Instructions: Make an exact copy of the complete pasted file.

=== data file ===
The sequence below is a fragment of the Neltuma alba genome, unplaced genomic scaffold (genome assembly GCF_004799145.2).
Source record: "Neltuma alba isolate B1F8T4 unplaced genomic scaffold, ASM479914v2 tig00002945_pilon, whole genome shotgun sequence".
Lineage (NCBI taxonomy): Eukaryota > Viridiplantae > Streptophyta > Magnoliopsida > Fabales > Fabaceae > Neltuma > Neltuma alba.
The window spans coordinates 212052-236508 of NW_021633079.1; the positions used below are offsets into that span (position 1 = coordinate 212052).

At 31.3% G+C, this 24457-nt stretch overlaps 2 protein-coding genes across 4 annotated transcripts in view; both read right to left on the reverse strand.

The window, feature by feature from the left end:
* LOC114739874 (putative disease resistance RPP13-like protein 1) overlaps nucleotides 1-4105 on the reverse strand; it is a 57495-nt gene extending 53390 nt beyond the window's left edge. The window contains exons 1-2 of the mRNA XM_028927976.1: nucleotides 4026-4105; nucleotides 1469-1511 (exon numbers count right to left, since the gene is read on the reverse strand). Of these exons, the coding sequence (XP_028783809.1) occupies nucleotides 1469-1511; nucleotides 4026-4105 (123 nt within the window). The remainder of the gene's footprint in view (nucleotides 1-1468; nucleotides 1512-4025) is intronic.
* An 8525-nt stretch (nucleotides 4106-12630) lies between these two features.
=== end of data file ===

The sequence below is a fragment of the Neltuma alba genome, unplaced genomic scaffold (genome assembly GCF_004799145.2).
Source record: "Neltuma alba isolate B1F8T4 unplaced genomic scaffold, ASM479914v2 tig00002945_pilon, whole genome shotgun sequence".
Lineage (NCBI taxonomy): Eukaryota > Viridiplantae > Streptophyta > Magnoliopsida > Fabales > Fabaceae > Neltuma > Neltuma alba.
The window spans coordinates 212052-236508 of NW_021633079.1; the positions used below are offsets into that span (position 1 = coordinate 212052).

At 31.3% G+C, this 24457-nt stretch overlaps 2 protein-coding genes across 4 annotated transcripts in view; both read right to left on the reverse strand.

The window, feature by feature from the left end:
* LOC114739874 (putative disease resistance RPP13-like protein 1) overlaps nucleotides 1-4105 on the reverse strand; it is a 57495-nt gene extending 53390 nt beyond the window's left edge. The window contains exons 1-2 of the mRNA XM_028927976.1: nucleotides 4026-4105; nucleotides 1469-1511 (exon numbers count right to left, since the gene is read on the reverse strand). Of these exons, the coding sequence (XP_028783809.1) occupies nucleotides 1469-1511; nucleotides 4026-4105 (123 nt within the window). The remainder of the gene's footprint in view (nucleotides 1-1468; nucleotides 1512-4025) is intronic.
* An 8525-nt stretch (nucleotides 4106-12630) lies between these two features.